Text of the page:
Sunday, April 29, 2007

Trop Clair

Andre Boisclair's political career is dead. The Parti Quebecois may be dying. But Quebec separatism will never die:

Embattled Parti Quebecois Leader Andre Boisclair on Friday rebuffed criticism by a departing executive member by saying someone with “real courage,” would have stayed to help the party through its current turmoil.

Boisclair said slamming the door in a huff is the old PQ way of behaving, but that has to end because the public is fed up with the drama.

“The real courage is not to leave and shut the door,” Boisclair said in reference to the resignation of the PQ’s Quebec City region’s PQ president, Philippe-Edwin Belanger. “The real courage is to engage in a debate.”

Belanger quit Thursday, accusing Boisclair of being afraid to face the party rank-and-file in a confidence vote this year or in early 2008 following the PQ’s disastrous March 26 election performance.


He was asked about a Le Soleil newspaper report that a group of sovereignty hard-liners —_including Patrick Bourgeois, editor of the sovereigntist newspaper Le Quebecois, and movie-maker Pierre Falardeau — were planning a May 4 meeting to discuss the creation of a new hard-line separatist party.

They accused Boisclair of being soft on separatism and planning to transform the PQ into a new kind of nationalist organization that will back attempts by the other parties to leverage more power out of Ottawa.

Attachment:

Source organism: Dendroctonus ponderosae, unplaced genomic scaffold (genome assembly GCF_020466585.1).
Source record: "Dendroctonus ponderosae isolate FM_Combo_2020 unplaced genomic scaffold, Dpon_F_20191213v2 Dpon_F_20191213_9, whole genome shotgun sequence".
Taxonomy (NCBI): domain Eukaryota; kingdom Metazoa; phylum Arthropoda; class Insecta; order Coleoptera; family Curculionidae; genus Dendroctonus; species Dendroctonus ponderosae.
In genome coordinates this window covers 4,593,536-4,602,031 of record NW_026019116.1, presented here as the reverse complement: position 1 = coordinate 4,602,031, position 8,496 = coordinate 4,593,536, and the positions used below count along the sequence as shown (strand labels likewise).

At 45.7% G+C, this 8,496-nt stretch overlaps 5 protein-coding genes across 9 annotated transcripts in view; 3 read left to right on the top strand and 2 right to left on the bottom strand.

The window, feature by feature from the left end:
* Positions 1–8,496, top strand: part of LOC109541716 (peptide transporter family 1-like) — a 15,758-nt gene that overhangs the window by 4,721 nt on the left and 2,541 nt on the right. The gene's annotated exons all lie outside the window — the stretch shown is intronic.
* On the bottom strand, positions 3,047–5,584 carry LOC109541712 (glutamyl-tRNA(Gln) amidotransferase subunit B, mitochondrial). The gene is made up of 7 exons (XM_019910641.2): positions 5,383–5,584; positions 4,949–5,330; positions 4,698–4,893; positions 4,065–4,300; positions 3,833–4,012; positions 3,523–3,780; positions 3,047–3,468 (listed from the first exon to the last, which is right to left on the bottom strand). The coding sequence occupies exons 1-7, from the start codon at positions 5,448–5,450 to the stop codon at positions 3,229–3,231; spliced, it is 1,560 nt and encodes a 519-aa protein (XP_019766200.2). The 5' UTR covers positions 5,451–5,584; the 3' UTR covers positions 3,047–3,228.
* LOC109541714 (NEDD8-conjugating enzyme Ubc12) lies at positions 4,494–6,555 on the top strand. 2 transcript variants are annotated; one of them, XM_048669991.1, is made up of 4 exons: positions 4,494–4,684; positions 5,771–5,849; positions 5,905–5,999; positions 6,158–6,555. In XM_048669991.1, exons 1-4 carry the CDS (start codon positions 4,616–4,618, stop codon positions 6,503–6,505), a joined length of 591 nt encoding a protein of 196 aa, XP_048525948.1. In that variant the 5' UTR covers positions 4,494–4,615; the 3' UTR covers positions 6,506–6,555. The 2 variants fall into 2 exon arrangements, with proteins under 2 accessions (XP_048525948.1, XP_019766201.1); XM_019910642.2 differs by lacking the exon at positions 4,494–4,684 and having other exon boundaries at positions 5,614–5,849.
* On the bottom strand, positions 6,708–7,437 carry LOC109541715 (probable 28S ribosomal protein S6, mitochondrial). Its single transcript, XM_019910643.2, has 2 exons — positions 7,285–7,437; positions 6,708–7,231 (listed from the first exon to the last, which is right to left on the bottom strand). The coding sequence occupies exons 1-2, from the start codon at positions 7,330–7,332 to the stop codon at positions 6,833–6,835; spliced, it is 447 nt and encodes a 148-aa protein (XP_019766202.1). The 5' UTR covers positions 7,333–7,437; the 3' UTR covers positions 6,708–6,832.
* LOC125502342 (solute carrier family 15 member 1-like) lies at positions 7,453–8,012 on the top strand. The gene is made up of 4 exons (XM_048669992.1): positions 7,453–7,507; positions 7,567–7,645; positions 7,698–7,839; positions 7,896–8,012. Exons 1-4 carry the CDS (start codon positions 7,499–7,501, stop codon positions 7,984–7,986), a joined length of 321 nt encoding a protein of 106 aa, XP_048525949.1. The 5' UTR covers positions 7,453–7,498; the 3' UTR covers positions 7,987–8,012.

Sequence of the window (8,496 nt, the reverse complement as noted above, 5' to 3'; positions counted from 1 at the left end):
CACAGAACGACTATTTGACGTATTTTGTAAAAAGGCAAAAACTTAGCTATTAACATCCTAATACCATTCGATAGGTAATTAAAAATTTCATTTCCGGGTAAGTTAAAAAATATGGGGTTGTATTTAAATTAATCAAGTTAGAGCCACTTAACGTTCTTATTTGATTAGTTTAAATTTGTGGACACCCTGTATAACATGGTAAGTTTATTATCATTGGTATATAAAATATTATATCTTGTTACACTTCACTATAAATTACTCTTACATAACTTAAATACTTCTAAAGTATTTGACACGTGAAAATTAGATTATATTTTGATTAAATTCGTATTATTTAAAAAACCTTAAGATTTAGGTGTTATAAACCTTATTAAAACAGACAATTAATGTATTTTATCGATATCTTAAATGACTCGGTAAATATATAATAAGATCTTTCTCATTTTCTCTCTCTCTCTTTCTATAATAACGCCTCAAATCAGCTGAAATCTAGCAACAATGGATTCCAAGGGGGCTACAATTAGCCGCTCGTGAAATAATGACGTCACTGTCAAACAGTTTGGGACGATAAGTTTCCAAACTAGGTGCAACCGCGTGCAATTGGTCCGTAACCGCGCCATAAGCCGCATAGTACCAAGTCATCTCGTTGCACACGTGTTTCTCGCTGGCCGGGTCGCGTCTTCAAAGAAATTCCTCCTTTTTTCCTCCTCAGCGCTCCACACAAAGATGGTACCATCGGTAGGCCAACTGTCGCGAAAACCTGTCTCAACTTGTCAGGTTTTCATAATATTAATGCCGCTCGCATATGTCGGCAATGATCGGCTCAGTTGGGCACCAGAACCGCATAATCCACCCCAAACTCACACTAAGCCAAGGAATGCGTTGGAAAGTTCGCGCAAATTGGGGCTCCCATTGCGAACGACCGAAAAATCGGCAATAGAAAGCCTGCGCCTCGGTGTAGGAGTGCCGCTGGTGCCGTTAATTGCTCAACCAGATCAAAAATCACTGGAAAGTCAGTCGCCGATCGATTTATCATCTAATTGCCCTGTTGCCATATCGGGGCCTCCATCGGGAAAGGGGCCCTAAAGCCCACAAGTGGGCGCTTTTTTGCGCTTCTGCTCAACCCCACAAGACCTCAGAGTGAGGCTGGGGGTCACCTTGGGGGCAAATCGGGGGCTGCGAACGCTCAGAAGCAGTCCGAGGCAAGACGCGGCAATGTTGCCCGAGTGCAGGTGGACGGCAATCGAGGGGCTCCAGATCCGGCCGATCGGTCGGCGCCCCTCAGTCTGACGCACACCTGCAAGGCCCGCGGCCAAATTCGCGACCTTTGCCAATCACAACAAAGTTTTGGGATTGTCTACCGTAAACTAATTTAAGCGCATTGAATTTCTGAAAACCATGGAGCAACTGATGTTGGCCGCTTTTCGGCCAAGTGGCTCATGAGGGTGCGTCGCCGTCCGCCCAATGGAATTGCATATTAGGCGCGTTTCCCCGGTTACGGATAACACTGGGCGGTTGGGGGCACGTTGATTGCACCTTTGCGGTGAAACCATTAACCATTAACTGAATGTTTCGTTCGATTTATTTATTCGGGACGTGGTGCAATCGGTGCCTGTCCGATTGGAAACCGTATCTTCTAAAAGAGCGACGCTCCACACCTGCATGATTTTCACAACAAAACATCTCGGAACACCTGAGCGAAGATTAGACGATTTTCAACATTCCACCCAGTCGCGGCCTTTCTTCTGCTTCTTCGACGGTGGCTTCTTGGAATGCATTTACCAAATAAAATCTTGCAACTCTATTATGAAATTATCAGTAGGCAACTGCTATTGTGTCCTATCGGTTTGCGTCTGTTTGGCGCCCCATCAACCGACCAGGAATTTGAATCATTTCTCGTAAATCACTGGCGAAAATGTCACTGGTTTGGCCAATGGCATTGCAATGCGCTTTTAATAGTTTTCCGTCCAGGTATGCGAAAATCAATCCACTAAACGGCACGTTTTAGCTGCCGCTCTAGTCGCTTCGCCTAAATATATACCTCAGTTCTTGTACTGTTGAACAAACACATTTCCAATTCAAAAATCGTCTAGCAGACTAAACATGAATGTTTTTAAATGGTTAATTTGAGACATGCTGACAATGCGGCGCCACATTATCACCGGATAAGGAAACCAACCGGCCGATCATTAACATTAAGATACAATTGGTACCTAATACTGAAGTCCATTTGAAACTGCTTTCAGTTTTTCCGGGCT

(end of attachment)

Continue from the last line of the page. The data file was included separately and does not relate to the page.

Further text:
The Parti Quebecois vision of an independent quasi-socialist state linked in some nebuluous economic union with Canada has probably passed its sell-by date. Economic dirigisme is losing favour in Quebec and the economic union was always a non-starter, and if anything, reflected a certain timidity within the separatist movement.

But centuries of history and resentment cannot be set aside as blithely as economic policies. As long as there are Quebecois, there will be Quebecois nationalism.

The PQ compromised repeatedly on the principle of Quebec independence by hedging it with qualifiers about "sovereignty-association" and "winning conditions" instead of charging ahead for independence, full stop. And having compromised the principle, it has compromised its own survival.

The prospects for an uncompromising separatist party might never be better than with the failure of the PQ. At least it would recapture the vigour that the movement needs.


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